Monday, January 28, 2013

Potential Negative Effects of Attachment Parenting

Now for the long awaited sequel to my  What is Attachment Parenting post. If you haven't read that post yet then go read it and come back....I'll wait.......

Did you read it? Okay now we can go on to the effects of AP. 

First off, I'd like to point out that AP is not so much a set of rules as it is suggestions. At the end of the day only you can decide what is best for your own child, and if you choose AP and there is something that you just don't agree with, don't do it. It's as simple as that

So anyways, I've been doing some research and it's actually pretty difficult to find hard evidence of what the long term effects of AP are. Most of the time the sources I found turned out to be opinion pieces, and those were so ridiculously biased that I won't pollute my blog by mentioning them by name for fear that I may actually provide an audience for them . They focus their opinions on the stereotypical over-the-top AP parent, i.e. hypochondriac, borderline Munchhausen Syndrome, total ignorance of their children's talents to encourage equality,and whatever other ungodly trends have hit the parenting world that I'm unaware of. None of which apply to me, and I still consider myself an AP parent. The source goes on to the selfish focus on a parent's own intimate needs over the comfort of their child, aka giving up marital relations in lieu of co-sleeping, thereby being completely unaccepting towards co-sleeping as a whole. As far as I know, there is nothing under AP that says that co-sleeping has to take place every single night. Obviously, parents need time together away from the child, that's what separate bedrooms and babysitters (for out of the home occasions) are for.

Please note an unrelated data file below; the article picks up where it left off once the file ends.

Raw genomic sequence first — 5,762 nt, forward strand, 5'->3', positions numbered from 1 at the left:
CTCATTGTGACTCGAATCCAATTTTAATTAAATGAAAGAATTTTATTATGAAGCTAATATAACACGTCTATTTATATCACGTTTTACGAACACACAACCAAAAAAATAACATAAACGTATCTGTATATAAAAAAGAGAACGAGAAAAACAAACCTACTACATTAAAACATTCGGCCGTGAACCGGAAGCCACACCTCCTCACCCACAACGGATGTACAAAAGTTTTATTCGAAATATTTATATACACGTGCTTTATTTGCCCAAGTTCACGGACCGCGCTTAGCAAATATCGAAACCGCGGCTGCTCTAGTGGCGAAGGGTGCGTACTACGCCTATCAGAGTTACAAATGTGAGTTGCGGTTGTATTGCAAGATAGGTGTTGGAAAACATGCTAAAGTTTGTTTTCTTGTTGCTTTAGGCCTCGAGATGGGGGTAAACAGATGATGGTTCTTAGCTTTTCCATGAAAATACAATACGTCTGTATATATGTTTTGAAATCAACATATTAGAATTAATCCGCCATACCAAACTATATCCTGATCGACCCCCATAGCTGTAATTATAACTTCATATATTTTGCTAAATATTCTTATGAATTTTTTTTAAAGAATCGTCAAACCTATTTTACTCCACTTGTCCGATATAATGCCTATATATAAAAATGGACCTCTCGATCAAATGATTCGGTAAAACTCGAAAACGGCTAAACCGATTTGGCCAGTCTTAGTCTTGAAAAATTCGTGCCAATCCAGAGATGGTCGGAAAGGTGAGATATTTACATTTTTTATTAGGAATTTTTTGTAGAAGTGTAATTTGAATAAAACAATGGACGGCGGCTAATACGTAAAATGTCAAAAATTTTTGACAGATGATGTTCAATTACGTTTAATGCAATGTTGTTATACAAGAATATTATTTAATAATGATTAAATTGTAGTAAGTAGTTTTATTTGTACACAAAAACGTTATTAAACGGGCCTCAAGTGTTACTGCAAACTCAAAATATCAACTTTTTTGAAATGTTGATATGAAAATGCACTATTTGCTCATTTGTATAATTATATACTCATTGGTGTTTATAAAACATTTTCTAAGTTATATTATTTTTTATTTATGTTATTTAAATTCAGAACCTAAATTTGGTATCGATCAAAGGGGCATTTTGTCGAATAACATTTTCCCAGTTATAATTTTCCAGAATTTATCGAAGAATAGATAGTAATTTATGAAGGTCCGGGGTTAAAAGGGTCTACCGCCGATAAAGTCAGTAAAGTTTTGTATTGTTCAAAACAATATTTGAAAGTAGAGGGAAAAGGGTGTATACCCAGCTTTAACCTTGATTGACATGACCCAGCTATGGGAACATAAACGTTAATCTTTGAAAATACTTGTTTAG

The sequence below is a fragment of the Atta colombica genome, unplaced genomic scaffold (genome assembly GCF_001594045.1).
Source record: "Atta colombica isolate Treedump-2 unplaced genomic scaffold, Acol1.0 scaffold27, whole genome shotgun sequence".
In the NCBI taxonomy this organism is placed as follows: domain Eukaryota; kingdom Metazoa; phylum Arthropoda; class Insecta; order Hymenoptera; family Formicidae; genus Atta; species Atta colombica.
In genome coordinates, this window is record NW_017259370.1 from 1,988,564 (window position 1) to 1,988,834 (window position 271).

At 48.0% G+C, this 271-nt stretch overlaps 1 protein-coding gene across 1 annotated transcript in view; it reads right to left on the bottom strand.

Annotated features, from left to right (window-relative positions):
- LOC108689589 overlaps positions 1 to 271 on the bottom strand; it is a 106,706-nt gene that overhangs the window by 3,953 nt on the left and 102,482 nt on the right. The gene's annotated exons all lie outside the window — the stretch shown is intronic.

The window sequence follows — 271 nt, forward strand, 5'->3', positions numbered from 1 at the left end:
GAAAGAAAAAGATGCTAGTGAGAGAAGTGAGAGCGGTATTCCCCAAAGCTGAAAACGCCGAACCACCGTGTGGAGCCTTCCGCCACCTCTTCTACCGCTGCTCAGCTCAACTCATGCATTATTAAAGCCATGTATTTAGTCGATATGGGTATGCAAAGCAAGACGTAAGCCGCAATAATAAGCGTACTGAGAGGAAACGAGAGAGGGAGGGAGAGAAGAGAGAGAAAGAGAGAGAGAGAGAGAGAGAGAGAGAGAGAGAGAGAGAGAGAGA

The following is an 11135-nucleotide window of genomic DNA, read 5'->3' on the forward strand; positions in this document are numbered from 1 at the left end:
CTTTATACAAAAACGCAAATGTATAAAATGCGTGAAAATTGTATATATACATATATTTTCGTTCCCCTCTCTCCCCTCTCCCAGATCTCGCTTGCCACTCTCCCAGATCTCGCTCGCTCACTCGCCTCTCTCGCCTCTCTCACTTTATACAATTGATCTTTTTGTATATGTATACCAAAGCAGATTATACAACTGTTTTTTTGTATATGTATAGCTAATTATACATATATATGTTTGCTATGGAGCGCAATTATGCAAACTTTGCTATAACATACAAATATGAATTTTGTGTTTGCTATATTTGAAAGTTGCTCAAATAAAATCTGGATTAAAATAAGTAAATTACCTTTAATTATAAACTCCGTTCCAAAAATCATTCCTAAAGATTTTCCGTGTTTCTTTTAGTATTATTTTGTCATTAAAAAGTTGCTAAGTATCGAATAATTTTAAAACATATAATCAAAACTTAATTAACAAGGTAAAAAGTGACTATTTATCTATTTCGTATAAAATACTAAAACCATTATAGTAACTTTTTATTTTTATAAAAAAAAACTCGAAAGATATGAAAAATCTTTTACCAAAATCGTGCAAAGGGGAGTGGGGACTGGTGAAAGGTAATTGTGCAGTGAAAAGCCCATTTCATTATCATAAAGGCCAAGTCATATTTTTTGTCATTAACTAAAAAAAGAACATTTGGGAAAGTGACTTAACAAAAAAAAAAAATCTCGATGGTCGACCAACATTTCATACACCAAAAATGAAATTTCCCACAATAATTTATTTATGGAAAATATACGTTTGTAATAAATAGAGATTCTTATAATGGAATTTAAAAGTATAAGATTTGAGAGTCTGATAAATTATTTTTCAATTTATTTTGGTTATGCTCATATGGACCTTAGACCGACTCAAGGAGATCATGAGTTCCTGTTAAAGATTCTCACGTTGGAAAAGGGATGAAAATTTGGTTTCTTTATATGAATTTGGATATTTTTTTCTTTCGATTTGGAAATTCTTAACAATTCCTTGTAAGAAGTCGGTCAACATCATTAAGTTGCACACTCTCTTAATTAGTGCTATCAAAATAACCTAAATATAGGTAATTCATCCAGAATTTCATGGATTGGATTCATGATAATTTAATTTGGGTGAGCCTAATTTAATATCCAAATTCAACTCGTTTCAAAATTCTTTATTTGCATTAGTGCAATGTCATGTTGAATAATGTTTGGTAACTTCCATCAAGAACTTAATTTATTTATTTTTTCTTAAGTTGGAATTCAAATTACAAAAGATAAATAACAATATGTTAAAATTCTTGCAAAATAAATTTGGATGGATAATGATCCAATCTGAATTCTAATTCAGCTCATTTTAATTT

I did find one source that managed to be professional about the whole thing. In the article: Can 'Attachment Parenting' be Harmful? , Dr. Peter Nieman mentions two potential negative effects of AP as seen by skeptics. The first and arguably more important of the two , is the potential for the child to be denied boundaries and in turn lack understanding in regards to the mother's eventual exhaustion. In other words, the child may become so reliant on the mother always being available that when the time inevitably comes that she isn't available the child, the child may suffer from anxiety.

The answer to this potential negative effect seems pretty obvious, I mean it's literally written above, "the potential for the child to be denied boundaries". Don't allow the potential denial of boundaries, set practical unwavering ones. Have a set schedule each day, and do your best to follow it. Obviously no one is perfect, and keeping a set schedule is easier said than done, but using a physical calendar or planner will definitely help.

The second potential negative effective that Nieman mentions, that he also refers to as anecdotal, or unreliable and based on opinion, is that on the mother specifically. The potential for fatigue, sleep deprivation, weakened immune system, depression,  and the potential for weight gain if the mother chooses to eat to deal with depression. Although Nieman says that "no definitive studies have confirmed that", it kind of just sounds like the typical first year parent problems that every mother and father go through regardless of their parenting style.

I intended to be non- biased with this post, but the few sources I could find were either too biased themselves to be taken seriously, or they listed potential negative effects and then went on undermine them. So I have a question for you readers today:

Do you have any negative experience with AP families? Have you even heard negative rumors of other AP families? Can you find a non biased source that shares proof of negative effects? Leave any answers as a comment below

This post ran a little long so I will write a separate one soon that will go over the reported positive effects of AP, and the effects I've seen personally on Annabelle.



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